Borhan is a Bangladeshi migrant employed at a bottling plant in the suburbs of Kuala Lumpur. He earns MYR 1,400 (~USD 334) each month. After covering his basic living expenses, Borhan is able to save MYR 750 (~USD 179) approximately. He remits this money to support his family back home in Dhaka. He uses informal channels, such as hawala and private money-changers for remittance, as he does not have a bank account in Malaysia. Although sending all his savings on a monthly basis through these channels is more expensive than sending only what is required, Borhan sees this as a better solution than keeping cash with him.
As Malaysia’s economy continues to expand steadily, an increasing number of Malaysians have started to opt for higher skilled jobs. This has created opportunities for migrants to play a crucial role in filling the gaps in low- and medium-skill jobs, which make up three-quarters of employment opportunities in Malaysia. Like Borhan, thousands of Southeast Asian migrants come to Malaysia each year in search of better opportunities. While the country has achieved one of the highest levels of financial inclusion among middle-income nations, the growing community of migrant workers continues to lack access to formal financial institutions and financial services.
A combination of factors like the increased adoption of smartphones, greater access to the Internet, and growing comfort in using technology have given rise to new and innovative financial solutions. These solutions allow the migrant workers to fulfil their basic financial needs – including the ability to send money home and build small savings in case of an emergency. This blog showcases the drivers for growth and the potential for technology solutions in the Malaysian economy.
Financial inclusion is a key goal for Malaysia’s central bank, Bank Negara Malaysia (BNM) under the 2009 Central Bank Act of Malaysia. The country adopted a Financial Inclusion Framework under the Financial Sector Blueprint for the period 2011–2020. This blueprint aims to create an enabling and holistic ecosystem, which would allow and encourage the delivery of innovative products and services to the low-income segment in a safe, effective, and sustainable manner. As a result, most households in Malaysia now have access to a wide range of conventional and Islamic finance products and services. These households now have the ability to carry out electronic payments nationwide.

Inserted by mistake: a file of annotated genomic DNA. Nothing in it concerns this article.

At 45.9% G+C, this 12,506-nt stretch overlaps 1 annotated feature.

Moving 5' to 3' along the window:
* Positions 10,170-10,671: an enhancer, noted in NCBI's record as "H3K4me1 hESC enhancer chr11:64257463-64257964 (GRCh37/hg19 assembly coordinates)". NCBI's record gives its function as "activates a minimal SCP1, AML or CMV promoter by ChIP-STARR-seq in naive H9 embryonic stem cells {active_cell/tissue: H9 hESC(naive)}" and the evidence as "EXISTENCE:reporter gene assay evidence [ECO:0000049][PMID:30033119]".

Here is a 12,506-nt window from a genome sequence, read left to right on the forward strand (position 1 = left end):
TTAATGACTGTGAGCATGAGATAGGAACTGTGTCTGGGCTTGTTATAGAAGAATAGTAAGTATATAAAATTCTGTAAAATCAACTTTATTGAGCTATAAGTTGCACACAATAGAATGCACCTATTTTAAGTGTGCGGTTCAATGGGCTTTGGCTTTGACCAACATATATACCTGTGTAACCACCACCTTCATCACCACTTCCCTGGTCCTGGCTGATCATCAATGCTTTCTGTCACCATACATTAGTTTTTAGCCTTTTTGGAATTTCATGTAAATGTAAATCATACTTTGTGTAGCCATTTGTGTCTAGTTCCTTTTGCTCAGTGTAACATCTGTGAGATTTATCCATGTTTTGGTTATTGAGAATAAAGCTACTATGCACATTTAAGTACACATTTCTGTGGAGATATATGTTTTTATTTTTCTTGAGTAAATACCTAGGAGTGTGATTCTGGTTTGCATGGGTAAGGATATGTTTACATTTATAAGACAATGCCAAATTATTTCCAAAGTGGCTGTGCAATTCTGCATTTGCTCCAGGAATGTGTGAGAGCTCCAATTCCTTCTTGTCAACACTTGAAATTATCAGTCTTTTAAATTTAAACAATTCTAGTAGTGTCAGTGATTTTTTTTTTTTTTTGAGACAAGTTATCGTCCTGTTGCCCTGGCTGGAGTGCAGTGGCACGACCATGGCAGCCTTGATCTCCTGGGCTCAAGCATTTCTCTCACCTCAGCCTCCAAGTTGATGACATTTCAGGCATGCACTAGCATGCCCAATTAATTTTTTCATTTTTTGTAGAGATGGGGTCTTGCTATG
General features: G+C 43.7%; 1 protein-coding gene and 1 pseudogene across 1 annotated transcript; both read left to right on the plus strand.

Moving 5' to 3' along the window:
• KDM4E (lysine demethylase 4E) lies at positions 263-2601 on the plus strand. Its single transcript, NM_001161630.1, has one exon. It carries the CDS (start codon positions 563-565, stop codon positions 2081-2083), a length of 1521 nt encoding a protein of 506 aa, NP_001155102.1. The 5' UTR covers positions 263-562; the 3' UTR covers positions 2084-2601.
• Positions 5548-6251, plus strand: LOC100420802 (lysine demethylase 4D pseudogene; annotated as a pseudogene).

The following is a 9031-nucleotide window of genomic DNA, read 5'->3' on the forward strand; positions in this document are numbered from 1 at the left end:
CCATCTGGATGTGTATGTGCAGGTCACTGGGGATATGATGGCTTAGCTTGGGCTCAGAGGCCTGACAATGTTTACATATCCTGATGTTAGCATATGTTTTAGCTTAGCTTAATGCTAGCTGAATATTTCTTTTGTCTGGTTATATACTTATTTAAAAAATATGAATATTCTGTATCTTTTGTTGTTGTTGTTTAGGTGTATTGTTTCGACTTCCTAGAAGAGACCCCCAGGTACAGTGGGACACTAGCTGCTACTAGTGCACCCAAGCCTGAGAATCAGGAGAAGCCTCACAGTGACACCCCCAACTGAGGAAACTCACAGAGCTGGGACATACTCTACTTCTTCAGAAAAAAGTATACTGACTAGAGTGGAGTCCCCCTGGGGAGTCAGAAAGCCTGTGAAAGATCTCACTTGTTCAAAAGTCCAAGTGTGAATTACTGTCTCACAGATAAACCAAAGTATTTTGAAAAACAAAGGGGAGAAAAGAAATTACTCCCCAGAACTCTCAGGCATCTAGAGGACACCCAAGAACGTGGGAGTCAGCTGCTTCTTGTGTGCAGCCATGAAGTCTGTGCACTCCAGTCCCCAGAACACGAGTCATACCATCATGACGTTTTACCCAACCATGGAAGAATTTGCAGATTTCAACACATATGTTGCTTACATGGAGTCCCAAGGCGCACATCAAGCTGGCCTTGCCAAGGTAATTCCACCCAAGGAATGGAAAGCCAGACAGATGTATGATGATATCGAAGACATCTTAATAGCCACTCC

The Contribution of Migrants to Malaysia’s Development
Malaysia is on track to become a high-income nation by 2020. Migrant labour, both medium and low-skilled, continues to play a crucial role in the country’s development. As per Malaysia Economic Monitor 2015, there are 2.1 million registered migrants in Malaysia and likely over 1 million undocumented migrants, making up 15% of Malaysia’s workforce. However, the Malaysian Employers Federation estimates that the number of undocumented migrant workers could be closer to 4 million.